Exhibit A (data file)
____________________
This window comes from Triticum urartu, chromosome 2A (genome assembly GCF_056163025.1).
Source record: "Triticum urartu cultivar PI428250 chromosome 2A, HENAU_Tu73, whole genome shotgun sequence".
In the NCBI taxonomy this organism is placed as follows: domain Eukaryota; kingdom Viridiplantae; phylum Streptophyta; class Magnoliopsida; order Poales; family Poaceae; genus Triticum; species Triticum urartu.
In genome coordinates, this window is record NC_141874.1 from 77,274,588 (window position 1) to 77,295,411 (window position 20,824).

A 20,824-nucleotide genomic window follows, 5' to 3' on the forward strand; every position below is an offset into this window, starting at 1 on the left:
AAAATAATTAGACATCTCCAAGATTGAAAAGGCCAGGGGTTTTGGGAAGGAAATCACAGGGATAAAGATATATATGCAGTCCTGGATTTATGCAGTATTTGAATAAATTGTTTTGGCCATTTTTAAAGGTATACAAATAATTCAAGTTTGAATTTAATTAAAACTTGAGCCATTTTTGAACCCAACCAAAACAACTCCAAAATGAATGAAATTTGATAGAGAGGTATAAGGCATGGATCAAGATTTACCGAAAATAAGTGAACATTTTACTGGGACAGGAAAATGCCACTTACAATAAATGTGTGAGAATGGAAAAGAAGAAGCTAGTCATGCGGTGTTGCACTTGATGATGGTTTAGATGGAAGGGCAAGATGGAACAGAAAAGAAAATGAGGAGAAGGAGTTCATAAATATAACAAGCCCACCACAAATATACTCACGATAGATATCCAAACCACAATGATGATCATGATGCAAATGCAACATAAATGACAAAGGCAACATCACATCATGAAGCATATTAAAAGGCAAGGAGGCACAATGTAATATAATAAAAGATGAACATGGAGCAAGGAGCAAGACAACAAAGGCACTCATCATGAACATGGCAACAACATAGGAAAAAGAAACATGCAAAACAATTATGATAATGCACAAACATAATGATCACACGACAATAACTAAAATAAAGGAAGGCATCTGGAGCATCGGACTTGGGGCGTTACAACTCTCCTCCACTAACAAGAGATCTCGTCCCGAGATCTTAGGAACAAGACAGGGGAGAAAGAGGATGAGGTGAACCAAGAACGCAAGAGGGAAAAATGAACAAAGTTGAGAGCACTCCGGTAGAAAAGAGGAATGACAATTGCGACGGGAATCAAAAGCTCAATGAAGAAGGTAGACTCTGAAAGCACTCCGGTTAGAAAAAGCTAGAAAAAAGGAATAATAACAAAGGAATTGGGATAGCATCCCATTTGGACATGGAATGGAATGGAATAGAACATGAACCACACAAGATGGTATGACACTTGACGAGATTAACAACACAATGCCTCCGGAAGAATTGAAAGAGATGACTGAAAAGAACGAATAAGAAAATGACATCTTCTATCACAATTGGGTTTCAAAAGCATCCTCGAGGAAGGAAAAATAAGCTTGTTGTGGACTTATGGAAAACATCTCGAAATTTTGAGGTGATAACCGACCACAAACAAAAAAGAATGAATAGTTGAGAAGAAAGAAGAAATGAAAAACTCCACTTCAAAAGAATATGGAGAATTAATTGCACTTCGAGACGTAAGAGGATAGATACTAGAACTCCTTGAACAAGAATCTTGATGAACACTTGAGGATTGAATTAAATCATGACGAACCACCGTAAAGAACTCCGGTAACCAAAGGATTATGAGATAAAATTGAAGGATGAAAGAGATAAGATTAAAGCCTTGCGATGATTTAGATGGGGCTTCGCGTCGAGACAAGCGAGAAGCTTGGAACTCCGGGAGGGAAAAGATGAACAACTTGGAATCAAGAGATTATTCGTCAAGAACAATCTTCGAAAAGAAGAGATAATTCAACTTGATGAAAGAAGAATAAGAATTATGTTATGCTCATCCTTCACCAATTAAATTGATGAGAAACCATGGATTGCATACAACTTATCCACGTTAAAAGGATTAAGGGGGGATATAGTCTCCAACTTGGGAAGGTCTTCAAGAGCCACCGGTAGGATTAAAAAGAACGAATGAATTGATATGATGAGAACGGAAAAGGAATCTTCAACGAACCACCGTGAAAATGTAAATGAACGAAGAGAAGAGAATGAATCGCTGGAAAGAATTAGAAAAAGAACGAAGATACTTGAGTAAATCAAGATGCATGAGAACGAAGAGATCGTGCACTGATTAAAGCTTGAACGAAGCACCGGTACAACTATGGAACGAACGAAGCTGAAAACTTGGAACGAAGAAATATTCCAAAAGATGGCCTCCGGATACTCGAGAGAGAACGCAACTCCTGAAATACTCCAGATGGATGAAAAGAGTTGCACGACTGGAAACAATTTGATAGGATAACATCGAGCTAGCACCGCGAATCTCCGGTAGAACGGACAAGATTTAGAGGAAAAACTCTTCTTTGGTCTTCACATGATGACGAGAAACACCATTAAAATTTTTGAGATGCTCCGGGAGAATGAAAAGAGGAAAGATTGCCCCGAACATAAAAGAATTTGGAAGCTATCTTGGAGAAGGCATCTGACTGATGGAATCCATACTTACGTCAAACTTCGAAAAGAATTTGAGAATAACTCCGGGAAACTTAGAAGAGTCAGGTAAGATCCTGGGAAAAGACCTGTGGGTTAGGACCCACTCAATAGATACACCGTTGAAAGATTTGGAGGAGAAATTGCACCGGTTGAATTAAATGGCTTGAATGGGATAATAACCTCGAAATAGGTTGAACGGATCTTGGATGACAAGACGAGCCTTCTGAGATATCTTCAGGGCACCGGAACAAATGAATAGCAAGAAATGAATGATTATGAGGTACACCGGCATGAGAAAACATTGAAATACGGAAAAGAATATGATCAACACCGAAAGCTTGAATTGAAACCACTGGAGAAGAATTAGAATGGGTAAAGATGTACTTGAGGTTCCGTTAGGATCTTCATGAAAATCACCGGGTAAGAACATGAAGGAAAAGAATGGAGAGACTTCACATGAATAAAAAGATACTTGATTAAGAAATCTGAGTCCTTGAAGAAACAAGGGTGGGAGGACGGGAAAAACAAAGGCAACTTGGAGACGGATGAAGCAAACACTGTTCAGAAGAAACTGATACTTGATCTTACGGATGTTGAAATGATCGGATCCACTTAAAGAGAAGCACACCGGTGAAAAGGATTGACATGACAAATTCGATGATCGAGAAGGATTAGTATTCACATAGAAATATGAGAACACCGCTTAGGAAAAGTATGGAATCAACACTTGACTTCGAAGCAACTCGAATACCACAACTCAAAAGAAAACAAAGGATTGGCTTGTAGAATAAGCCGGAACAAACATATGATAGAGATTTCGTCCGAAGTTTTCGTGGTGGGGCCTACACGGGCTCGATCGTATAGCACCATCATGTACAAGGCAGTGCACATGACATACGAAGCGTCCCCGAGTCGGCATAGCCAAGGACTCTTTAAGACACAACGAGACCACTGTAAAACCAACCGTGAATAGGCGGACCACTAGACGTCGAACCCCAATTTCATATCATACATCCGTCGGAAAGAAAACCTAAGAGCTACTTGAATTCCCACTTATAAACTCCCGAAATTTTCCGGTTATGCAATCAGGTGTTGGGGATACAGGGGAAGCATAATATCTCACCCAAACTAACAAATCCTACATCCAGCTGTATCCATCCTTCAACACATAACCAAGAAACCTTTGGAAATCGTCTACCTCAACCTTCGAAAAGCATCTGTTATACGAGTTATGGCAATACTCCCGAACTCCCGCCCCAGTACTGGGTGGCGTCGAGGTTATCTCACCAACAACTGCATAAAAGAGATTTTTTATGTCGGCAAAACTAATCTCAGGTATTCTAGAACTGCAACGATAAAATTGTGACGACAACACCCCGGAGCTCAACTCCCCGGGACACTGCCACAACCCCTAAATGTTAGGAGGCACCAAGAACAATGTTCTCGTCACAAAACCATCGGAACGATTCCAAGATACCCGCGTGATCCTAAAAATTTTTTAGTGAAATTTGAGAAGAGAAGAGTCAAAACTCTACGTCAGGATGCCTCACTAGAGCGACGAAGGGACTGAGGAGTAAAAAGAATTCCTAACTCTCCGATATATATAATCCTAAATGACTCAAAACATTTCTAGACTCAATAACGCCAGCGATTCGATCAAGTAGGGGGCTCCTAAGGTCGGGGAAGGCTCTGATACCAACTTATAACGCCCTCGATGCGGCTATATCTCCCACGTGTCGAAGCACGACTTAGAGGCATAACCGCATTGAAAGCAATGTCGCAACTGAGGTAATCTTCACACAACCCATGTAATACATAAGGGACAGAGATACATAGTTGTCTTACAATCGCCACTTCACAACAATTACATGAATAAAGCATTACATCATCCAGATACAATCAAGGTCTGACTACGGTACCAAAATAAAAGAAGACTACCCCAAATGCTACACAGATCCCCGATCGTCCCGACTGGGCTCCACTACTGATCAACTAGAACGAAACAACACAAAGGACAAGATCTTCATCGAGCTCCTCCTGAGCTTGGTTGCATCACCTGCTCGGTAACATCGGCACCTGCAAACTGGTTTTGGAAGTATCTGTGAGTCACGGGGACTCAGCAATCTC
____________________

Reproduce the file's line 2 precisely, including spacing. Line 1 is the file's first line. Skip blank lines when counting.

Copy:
Source record: "Triticum urartu cultivar PI428250 chromosome 2A, HENAU_Tu73, whole genome shotgun sequence".